Deputy President William Ruto has declared that the Building Bridges Initiative (BBI) will have to undergo another round of validation by Kenyans even as his boss angrily spoke against its critics.
In what is shaping up into a battle for the soul of the handshake, Ruto said only a “national conversation” could save President Uhuru Kenyatta and former Prime Minister Raila Odinga’s pet project.
Ruto’s allies have been dismissive of both the handshake and BBI, describing them as exclusive ventures of a few. The handshake has also been accused by Ruto’s henchmen of bringing confusion within the ruling Jubilee Party.
“As a democratic society the proposals by BBI will be subjected to an open national conversation where every voice (the weak/strong, the small/big) will be heard,” Ruto tweeted yesterday.
But speaking in Mombasa later in the day, President Kenyatta made it clear that his legacy was hinged on implementation of the yet to be released report. He made it clear that nobody would come between him and the handshake.
He refuted claims that he was under any political pressure and slammed critics of the handshake for fanning hostile propaganda against the BBI whose report is expected any time now.
He described criticism against the BBI as “petty” and inconsequential and declared that he will not be blackmailed to back down on his rapprochement with the former premier and promoting national cohesion.
“Some people have claimed I am under pressure because of politics. I am too busy working and have no time for politicking.
“The BBI is meant to bring Kenyans together. We cannot make meaningful progress if other people are left behind. I will remain focused in building the country,” said the President.
He spoke at Mwangala Primary School in Likoni, Mombasa County, during the groundbreaking ceremony for the multi-billion-shilling Dongo Kundu Special Economic Zone.
On Wednesday, while launching the construction of the Nairobi Expressway, 27km highway from Mlolongo to James Gichuru Junction, President Kenyatta was at pains to address the same critics of BBI.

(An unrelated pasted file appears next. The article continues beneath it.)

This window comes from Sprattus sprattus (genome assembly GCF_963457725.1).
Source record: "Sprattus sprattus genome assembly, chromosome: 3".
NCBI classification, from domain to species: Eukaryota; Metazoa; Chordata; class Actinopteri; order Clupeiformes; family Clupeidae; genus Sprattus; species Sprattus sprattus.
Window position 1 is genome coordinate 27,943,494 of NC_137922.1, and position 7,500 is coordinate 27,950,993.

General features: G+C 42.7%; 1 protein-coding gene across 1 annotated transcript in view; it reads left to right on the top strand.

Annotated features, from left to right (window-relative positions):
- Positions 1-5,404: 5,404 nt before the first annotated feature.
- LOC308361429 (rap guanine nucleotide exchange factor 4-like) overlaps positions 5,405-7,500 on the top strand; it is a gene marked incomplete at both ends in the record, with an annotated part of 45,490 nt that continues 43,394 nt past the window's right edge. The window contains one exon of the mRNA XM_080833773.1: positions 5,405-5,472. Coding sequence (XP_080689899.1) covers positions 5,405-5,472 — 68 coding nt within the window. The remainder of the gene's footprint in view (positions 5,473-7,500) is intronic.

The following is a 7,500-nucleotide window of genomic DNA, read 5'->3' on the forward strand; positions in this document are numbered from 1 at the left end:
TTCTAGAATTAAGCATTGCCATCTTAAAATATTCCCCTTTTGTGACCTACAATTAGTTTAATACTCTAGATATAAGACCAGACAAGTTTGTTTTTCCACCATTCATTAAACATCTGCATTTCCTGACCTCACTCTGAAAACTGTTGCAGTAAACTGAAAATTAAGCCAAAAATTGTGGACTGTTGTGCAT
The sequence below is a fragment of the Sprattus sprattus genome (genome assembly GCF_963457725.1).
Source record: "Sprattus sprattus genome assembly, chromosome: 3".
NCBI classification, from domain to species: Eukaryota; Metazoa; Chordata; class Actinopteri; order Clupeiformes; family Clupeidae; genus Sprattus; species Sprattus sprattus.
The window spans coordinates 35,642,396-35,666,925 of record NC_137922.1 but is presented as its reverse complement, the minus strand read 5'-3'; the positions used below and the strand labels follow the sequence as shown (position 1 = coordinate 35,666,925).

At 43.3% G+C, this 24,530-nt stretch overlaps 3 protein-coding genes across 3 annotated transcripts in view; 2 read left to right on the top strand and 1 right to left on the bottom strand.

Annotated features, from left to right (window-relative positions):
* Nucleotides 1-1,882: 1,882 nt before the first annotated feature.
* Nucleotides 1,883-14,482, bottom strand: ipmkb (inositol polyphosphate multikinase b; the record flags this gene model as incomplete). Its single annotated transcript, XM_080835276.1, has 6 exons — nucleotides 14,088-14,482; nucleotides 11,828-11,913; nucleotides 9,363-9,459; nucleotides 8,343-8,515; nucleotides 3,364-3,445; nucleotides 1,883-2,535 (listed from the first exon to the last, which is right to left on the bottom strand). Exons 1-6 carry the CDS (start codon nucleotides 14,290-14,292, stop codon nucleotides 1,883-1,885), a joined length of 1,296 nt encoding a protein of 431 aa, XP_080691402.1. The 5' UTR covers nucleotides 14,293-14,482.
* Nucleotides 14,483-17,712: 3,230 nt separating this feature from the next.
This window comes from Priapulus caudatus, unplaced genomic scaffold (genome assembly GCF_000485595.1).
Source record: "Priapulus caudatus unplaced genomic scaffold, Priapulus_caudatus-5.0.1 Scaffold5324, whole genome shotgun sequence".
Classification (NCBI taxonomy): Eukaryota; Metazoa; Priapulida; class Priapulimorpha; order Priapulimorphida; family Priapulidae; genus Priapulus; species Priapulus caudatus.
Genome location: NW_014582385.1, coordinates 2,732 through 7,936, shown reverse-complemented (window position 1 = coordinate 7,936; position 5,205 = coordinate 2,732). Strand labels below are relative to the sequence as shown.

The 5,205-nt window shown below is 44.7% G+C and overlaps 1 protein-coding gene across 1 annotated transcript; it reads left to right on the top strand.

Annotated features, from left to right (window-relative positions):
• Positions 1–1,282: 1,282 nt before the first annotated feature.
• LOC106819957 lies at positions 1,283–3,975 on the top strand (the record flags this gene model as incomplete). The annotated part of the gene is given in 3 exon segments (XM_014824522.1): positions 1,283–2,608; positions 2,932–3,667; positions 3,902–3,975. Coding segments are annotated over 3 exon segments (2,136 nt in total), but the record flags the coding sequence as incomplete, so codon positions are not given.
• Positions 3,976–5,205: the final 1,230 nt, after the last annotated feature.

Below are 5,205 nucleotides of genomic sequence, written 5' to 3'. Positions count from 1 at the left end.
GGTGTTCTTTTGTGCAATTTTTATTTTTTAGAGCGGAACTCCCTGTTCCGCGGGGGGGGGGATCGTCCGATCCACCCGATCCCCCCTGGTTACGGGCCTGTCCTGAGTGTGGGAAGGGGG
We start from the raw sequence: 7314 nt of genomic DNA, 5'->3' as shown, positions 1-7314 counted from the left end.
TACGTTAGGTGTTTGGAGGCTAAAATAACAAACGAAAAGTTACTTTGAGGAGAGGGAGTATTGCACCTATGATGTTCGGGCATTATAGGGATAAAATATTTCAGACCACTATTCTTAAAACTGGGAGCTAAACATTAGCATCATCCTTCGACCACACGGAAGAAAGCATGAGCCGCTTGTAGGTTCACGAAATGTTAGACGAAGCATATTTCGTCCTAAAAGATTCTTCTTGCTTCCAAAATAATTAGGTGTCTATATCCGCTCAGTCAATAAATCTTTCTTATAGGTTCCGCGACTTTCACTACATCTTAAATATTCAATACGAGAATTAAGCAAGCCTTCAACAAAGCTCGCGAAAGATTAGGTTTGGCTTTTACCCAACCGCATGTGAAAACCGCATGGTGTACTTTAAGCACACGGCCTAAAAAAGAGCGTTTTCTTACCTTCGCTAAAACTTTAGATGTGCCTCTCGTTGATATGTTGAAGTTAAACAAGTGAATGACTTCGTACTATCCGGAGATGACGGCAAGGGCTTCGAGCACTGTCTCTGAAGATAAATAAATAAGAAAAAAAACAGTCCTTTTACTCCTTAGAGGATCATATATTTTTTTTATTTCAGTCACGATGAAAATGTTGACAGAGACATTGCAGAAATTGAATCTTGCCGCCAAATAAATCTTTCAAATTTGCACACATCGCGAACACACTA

He said BBI was aimed at addressing election-related differences witnessed in the past with a view of having a lasting solution.
“That road (BBI) myself and Raila with other leaders we shall complete. Do not be misled, love your country, love and respect yourselves. I am confident we shall accomplish the mission,” he said.
Whereas the Uhuru and Raila task force has received a good reception from the two leaders’ support bases, politicians allied to Ruto’s have poured scorn at the initiative, a move that has created heated political temperatures in the country.
Recently while addressing residents of Sabatia, Vihiga County, Ruto scorned the task force, saying it should have just singularly sought Raila’s mind rather than engage Kenyans in what was a one man’s pursuit.
“We know the BBI is trying to push for a referendum meant to appease Raila,” he said.
The BBI, Ruto has said repeatedly, should ask the opposition leader what he needs to be changed in the Constitution for him to accept the outcome of elections.
Notably, Ruto’s attack on the opposition leader’s role in the BBI task force cleverly avoids his boss’s position in the initiative.
Raila has previously warned Ruto and his allies they risk being swept by a political storm should they oppose constitutional reforms proposed by the BBI.
“There are very good views from Kenyans and once the report is out, we will publish it for Kenyans to give their views then go for a referendum,” said Raila at Kamukunji grounds, Nairobi, a month ago.
“I have seen a storm, there are signs that it will rain. There’s is a storm that will take all the Tanga Tanga people to the ocean.”
At the launch of Dongo Kundu Special Economic Zone, the President said the project will provide 300,000 jobs for the youth and open up the economic zone to the outside world.
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